Rest assured, I'll be pushing on my sources even if I am a continent away. Still, the deal could break while I am asleep or something. To make sure my faithful readers are not left in the lurch, I offer my first take on the deal now:
WHEREVERTHEHECKIAM--As widely expected, Microsoft and Yahoo came to terms on a deal that will see the search pioneer absorbed by the software giant.
Although Yahoo looked long and hard, the company really had no alternative that would allow shareholders to cash out now at anywhere near the price Microsoft was offering.
Speaking of price, Microsoft did have to hike its bid to seal the bid (or didn't--you'll have to read the press release for that one). As the company pointed out during the drawn-out process, every extra dollar per share it paid added about $1.4 billion to the deal's price tag.
Ultimately, though, this deal wasn't really about price for Microsoft. It was about the fact that the company is struggling mightily to compete against Google in the market for advertising-funded content and software.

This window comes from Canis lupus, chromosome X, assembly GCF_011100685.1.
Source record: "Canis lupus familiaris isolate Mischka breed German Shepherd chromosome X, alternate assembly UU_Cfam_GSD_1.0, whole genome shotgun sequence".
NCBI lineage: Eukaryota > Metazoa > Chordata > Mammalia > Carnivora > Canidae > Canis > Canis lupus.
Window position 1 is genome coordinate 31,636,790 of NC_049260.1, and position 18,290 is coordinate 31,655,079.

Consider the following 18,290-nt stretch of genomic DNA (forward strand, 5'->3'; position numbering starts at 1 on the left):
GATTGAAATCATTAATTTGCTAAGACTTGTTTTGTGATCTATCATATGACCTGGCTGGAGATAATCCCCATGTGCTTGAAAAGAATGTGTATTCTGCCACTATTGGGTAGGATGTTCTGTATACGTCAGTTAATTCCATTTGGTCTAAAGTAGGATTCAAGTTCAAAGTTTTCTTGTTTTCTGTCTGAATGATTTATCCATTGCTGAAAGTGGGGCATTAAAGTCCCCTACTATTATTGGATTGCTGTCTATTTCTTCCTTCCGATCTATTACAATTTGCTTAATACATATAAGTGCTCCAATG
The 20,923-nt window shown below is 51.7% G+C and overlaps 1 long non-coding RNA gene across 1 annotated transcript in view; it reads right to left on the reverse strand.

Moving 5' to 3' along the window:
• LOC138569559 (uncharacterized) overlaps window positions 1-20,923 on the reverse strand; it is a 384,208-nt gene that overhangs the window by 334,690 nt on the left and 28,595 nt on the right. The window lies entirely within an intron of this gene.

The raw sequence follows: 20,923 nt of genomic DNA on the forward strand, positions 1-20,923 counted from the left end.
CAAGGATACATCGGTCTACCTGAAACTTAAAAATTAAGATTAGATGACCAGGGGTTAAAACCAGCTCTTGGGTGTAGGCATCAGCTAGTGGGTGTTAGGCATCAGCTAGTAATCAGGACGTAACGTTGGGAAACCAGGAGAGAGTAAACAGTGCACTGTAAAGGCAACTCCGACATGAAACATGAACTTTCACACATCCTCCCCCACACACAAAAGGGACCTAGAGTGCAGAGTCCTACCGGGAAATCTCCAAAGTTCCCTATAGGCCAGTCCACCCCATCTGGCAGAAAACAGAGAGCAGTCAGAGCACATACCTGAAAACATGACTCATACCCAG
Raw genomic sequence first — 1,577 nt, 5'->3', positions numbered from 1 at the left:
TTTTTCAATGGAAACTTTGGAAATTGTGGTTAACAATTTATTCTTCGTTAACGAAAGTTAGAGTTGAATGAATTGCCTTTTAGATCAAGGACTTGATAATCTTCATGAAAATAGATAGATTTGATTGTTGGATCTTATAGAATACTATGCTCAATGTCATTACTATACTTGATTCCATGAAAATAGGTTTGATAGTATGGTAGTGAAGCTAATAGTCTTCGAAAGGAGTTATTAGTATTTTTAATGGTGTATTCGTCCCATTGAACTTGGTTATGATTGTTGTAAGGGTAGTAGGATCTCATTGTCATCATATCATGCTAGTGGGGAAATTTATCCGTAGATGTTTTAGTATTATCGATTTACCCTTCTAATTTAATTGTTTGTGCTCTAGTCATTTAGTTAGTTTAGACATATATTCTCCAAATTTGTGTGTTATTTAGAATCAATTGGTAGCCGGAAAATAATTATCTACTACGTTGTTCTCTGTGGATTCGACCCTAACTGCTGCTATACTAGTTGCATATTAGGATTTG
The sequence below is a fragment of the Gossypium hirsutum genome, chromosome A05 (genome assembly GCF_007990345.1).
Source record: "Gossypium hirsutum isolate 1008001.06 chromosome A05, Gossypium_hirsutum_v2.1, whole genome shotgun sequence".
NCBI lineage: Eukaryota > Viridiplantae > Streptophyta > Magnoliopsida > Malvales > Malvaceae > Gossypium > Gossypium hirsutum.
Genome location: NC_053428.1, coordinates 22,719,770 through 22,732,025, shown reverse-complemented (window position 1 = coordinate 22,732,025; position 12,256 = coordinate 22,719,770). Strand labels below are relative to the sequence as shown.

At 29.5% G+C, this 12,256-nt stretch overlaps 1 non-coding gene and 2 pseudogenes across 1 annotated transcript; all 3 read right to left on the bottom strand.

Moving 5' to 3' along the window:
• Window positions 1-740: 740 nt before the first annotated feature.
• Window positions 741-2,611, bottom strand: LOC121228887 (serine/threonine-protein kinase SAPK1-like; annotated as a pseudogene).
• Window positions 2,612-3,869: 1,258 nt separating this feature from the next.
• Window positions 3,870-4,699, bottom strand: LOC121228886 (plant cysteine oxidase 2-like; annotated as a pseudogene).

For all its challenges (and they are many), the deal was the single biggest thing Microsoft could do to bulk up ahead of what many see as an epic showdown over the next several years.
Still, the work is just beginning for the two companies. First of all, they have to secure regulatory approval. Although Microsoft faces a significant rival in Google, they have to convince regulators that they themselves will not be in a position to dominate any markets. In addition to the usual regulatory hurdles in Brussels, Seoul, and Washington, China could also pose a potential threat to the deal.
If and only if they can get past these hurdles, do Microsoft and Yahoo get to the real hard part--actually combining. Microsoft has a decent track record of absorbing smaller companies, but past deals pale in terms of the size and scope of the Yahoo move.
Microsoft will have to deal with both significant overlap as well as significant cultural differences. The company has indicated it has some plans under way already in terms of handling both issues, but wisely said it wants many of the decisions to be made by a group made up of leaders from both companies.
It is how Microsoft handles these issues that will be critical. First and foremost, such decisions are critical to retaining the very talent that Microsoft has said it is looking to acquire. The decisions on which products to keep will be based on a number of factors. One of those factors will be which product is more popular today, but I would not expect that always to be the deciding factor.
In many cases, Microsoft is not where it wants to be with its homegrown products, but has built them with its long-term vision in mind. Some of Yahoo's products, by contrast, have more users today, but are built on vastly different technology, much of it based on open source.